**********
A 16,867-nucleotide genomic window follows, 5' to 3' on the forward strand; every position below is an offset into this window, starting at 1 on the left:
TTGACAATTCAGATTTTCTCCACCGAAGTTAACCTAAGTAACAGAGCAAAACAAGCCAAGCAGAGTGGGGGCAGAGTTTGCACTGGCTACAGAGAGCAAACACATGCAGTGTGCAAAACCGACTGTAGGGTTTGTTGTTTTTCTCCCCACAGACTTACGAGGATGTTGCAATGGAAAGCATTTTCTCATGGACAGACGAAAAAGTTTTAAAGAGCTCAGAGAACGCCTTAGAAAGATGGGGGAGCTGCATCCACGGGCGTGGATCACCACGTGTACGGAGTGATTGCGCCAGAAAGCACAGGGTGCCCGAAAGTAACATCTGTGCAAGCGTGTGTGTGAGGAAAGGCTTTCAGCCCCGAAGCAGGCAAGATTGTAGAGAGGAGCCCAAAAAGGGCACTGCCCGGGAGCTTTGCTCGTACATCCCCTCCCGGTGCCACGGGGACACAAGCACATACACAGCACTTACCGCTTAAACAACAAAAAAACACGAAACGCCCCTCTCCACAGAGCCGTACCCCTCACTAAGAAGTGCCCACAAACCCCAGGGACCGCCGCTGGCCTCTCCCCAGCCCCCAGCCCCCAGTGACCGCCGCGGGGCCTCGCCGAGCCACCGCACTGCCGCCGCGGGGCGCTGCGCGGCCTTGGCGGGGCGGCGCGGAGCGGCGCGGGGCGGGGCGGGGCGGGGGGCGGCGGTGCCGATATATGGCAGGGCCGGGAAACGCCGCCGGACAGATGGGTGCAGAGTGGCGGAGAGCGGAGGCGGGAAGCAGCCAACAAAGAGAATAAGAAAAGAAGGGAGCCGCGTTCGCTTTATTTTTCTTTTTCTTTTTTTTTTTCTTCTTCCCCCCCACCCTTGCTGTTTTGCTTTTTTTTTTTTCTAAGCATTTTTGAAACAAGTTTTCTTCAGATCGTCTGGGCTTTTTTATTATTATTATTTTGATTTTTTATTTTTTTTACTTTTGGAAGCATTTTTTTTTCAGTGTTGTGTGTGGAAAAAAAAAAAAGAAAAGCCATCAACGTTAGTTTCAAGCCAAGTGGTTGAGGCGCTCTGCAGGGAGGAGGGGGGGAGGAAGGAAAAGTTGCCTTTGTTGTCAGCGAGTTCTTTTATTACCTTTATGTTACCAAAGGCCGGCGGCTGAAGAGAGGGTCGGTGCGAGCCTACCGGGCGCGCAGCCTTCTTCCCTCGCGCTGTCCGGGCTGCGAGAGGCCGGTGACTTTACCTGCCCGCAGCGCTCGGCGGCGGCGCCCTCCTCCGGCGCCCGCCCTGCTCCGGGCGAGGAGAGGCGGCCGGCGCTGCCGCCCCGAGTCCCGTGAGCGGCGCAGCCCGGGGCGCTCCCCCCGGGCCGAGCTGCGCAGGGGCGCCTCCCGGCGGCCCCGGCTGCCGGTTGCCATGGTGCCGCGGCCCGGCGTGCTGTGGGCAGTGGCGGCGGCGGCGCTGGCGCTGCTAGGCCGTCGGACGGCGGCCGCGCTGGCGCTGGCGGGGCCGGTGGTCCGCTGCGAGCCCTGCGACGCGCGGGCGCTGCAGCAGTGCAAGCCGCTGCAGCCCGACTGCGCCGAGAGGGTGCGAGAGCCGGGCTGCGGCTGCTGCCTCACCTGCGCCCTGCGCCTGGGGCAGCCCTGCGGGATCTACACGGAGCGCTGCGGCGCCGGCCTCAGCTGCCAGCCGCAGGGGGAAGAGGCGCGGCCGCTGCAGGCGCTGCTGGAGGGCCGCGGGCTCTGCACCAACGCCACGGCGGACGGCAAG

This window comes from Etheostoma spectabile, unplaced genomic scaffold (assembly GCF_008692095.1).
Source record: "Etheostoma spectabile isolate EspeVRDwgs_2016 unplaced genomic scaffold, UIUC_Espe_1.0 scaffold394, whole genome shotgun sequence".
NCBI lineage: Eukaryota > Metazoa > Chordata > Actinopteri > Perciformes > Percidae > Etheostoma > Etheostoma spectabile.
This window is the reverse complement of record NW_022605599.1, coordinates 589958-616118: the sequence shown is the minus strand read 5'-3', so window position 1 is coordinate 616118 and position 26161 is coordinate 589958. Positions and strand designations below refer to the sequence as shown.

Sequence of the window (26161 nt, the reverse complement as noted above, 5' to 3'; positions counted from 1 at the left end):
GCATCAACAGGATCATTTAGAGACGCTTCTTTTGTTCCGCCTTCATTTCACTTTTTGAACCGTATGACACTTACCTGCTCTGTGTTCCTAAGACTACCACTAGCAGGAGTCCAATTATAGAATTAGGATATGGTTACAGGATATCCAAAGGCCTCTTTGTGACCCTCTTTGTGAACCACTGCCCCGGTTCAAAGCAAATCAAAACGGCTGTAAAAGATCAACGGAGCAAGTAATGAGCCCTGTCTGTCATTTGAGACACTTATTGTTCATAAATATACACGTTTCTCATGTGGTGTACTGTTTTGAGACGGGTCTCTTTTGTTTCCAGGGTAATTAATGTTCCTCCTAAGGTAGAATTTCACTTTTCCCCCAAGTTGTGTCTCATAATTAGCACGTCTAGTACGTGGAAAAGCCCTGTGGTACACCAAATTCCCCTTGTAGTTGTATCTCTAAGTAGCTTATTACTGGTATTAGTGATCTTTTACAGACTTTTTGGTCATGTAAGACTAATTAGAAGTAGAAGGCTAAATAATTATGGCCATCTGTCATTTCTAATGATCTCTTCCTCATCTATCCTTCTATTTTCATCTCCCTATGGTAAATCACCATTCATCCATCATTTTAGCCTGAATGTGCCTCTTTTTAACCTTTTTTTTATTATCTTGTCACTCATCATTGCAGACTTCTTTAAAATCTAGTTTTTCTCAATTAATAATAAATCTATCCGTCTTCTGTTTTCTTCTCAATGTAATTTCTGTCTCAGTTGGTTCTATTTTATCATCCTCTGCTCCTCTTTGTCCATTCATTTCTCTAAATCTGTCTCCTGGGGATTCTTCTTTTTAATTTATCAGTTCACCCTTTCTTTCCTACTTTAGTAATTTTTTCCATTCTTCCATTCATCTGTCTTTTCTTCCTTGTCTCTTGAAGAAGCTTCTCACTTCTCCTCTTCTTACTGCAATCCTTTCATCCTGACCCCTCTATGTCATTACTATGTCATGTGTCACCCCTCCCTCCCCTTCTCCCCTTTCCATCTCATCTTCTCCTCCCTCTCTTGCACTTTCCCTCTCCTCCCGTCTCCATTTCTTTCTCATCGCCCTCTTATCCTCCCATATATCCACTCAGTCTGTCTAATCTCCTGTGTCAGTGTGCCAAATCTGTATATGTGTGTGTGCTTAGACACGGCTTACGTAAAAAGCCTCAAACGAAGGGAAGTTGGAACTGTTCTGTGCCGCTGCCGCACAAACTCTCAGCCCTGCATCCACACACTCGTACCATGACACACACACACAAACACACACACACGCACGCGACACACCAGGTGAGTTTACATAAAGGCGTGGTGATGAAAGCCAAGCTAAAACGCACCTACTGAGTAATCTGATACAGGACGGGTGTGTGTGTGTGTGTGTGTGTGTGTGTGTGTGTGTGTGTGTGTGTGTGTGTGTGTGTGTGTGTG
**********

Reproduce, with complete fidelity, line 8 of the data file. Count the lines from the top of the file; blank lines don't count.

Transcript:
GCATCAACAGGATCATTTAGAGACGCTTCTTTTGTTCCGCCTTCATTTCACTTTTTGAACCGTATGACACTTACCTGCTCTGTGTTCCTAAGACTACCACTAGCAGGAGTCCAATTATAGAATTAGGATATGGTTACAGGATATCCAAAGGCCTCTTTGTGACCCTCTTTGTGAACCACTGCCCCGGTTCAAAGCAAATCAAAACGGCTGTAAAAGATCAACGGAGCAAGTAATGAGCCCTGTCTGTCATTTGAGACACTTATTGTTCATAAATATACACGTTTCTCATGTGGTGTACTGTTTTGAGACGGGTCTCTTTTGTTTCCAGGGTAATTAATGTTCCTCCTAAGGTAGAATTTCACTTTTCCCCCAAGTTGTGTCTCATAATTAGCACGTCTAGTACGTGGAAAAGCCCTGTGGTACACCAAATTCCCCTTGTAGTTGTATCTCTAAGTAGCTTATTACTGGTATTAGTGATCTTTTACAGACTTTTTGGTCATGTAAGACTAATTAGAAGTAGAAGGCTAAATAATTATGGCCATCTGTCATTTCTAATGATCTCTTCCTCATCTATCCTTCTATTTTCATCTCCCTATGGTAAATCACCATTCATCCATCATTTTAGCCTGAATGTGCCTCTTTTTAACCTTTTTTTTATTATCTTGTCACTCATCATTGCAGACTTCTTTAAAATCTAGTTTTTCTCAATTAATAATAAATCTATCCGTCTTCTGTTTTCTTCTCAATGTAATTTCTGTCTCAGTTGGTTCTATTTTATCATCCTCTGCTCCTCTTTGTCCATTCATTTCTCTAAATCTGTCTCCTGGGGATTCTTCTTTTTAATTTATCAGTTCACCCTTTCTTTCCTACTTTAGTAATTTTTTCCATTCTTCCATTCATCTGTCTTTTCTTCCTTGTCTCTTGAAGAAGCTTCTCACTTCTCCTCTTCTTACTGCAATCCTTTCATCCTGACCCCTCTATGTCATTACTATGTCATGTGTCACCCCTCCCTCCCCTTCTCCCCTTTCCATCTCATCTTCTCCTCCCTCTCTTGCACTTTCCCTCTCCTCCCGTCTCCATTTCTTTCTCATCGCCCTCTTATCCTCCCATATATCCACTCAGTCTGTCTAATCTCCTGTGTCAGTGTGCCAAATCTGTATATGTGTGTGTGCTTAGACACGGCTTACGTAAAAAGCCTCAAACGAAGGGAAGTTGGAACTGTTCTGTGCCGCTGCCGCACAAACTCTCAGCCCTGCATCCACACACTCGTACCATGACACACACACACAAACACACACACACGCACGCGACACACCAGGTGAGTTTACATAAAGGCGTGGTGATGAAAGCCAAGCTAAAACGCACCTACTGAGTAATCTGATACAGGACGGGTGTGTGTGTGTGTGTGTGTGTGTGTGTGTGTGTGTGTGTGTGTGTGTGTGTGTGTGTGTGTGTG